Bill no19: A Small Revolution in Medical Data

2022-01-04

Bill no19: A Small Revolution in Medical Data

Jean-François Normand[a]
ROBIC LLP
Lawyers, patent and trademark agents

On December 3rd, the Minister of Health and Social Services, Mr. Christian Dubé, introduced Bill 19 – An Act respecting health and social services information and amending various legislative provisions – (“Bill 19“)[1] which significantly modernizes privacy within the health and social services system.

The purpose of Bill 19 is to establish a legal framework specific to health and social services information (“HSSI“) inorder to (i) protect individuals’ data and (ii) determine who may use HSSI and under what conditions. The latter is particularly important, as Bill 19 provides that, under certain conditions, HSSI may be used without the consent of the individual, even for purposes other than those for which it was initially collected (e.g., for research purposes).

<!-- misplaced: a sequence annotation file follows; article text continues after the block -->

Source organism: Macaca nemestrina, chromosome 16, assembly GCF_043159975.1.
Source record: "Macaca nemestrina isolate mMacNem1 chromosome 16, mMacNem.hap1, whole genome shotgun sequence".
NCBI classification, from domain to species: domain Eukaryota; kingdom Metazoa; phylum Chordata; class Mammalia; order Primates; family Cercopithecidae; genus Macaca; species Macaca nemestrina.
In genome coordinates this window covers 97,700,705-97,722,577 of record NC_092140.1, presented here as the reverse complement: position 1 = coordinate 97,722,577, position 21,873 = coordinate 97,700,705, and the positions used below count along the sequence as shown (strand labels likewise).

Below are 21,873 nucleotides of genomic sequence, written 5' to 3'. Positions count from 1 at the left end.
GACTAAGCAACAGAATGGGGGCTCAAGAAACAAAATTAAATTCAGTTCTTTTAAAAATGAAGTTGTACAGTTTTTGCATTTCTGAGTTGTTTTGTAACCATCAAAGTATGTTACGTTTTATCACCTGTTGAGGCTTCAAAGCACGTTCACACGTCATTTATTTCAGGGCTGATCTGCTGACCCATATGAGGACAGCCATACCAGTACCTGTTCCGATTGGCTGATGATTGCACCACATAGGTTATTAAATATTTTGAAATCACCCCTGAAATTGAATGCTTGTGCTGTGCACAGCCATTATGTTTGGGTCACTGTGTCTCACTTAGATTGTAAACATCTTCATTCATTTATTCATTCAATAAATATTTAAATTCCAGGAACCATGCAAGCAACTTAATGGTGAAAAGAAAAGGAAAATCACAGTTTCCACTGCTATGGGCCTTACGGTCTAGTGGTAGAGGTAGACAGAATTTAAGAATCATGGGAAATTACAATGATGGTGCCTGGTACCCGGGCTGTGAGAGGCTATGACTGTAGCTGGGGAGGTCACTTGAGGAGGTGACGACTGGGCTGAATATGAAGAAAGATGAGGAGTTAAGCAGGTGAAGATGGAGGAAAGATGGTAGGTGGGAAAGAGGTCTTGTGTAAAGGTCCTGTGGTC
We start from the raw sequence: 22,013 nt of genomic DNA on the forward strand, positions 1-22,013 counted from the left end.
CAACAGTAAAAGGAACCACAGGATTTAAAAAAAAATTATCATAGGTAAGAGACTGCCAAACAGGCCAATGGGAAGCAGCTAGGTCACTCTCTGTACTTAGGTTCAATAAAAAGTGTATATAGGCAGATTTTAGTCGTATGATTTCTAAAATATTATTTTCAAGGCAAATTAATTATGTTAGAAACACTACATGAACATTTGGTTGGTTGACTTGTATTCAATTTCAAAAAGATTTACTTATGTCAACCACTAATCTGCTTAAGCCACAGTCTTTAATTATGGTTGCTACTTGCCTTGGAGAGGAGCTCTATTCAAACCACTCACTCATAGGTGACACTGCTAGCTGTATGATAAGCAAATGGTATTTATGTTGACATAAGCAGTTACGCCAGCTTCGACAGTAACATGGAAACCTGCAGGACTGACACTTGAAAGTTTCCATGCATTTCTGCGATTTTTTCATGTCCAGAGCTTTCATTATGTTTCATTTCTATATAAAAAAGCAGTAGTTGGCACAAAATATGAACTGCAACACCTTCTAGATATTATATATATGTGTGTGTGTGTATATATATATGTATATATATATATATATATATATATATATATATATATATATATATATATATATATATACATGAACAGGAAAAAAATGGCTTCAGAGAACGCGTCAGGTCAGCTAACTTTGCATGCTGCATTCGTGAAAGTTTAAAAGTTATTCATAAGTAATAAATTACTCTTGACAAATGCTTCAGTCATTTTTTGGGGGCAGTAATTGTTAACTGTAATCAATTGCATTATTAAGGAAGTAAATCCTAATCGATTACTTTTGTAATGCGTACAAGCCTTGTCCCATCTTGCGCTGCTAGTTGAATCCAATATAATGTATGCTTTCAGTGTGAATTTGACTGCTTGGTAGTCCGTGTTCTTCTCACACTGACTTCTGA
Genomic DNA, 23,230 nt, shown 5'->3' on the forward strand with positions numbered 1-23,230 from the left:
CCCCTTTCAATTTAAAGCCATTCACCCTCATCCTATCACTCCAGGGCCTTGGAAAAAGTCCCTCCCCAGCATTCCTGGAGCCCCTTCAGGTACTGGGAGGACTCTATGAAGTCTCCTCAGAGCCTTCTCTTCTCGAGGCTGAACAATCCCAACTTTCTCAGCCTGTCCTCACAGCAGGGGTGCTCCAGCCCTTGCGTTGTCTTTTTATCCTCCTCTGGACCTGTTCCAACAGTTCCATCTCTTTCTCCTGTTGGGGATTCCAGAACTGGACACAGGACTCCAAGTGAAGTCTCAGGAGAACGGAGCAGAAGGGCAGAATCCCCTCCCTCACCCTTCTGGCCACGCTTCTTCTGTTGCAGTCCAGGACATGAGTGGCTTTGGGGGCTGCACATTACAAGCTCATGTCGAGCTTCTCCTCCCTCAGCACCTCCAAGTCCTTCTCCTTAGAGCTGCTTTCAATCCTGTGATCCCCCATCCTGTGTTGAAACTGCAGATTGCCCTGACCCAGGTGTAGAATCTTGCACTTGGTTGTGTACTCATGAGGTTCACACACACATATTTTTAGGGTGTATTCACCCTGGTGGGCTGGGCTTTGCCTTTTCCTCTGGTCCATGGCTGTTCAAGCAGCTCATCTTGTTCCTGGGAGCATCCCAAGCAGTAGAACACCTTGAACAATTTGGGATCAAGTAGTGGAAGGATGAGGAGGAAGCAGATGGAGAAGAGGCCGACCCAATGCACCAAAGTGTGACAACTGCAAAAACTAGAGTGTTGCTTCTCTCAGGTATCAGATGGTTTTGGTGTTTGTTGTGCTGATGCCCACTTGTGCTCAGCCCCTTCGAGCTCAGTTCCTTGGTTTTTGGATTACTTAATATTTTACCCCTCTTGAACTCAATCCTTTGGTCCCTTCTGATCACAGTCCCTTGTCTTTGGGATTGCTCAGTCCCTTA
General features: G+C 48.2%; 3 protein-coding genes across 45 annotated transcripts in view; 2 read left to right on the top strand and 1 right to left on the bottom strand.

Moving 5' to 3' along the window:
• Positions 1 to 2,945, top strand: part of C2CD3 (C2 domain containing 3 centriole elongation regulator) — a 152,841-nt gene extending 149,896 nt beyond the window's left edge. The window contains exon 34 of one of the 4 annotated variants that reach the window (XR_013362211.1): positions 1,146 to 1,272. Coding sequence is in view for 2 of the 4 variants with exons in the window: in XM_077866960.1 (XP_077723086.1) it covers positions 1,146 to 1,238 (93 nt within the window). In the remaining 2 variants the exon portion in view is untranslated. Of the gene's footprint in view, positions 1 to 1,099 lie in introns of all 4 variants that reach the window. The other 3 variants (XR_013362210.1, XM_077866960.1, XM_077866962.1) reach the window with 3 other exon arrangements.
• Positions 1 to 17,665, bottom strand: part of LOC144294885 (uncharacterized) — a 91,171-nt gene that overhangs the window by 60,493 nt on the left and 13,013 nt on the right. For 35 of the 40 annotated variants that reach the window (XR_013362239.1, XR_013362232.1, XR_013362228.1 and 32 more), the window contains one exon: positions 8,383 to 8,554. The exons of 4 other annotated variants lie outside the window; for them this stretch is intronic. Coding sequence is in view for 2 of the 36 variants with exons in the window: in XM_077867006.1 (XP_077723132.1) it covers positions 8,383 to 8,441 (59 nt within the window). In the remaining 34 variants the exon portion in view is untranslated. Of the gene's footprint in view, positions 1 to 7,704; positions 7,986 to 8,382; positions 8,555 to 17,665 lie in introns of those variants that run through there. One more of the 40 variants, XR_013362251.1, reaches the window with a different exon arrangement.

This is certainly an imposing reform: Bill 19 provides for the creation of a national system for the deposit of HSSI, as well as various pan-Quebec registries, in order to facilitate access to and the keeping of records on users of the health and social services system. The aim is to push the Dossier Santé Québec project – whose constitutive law is repealed by Bill 19 [2]– further, in order to alleviate the problem of information that contributed to the crisis in long term care centers (CHSLD) and the difficult management of the Covid-19 pandemic.[3]

The Definition of Health and Social Services Information

The first contribution of Bill 19 is to define what is HSSI[4], since such definition is absent in both Dossier Québec’s constitutive law[5] and the Act Respecting Health Services and Social Services[6]: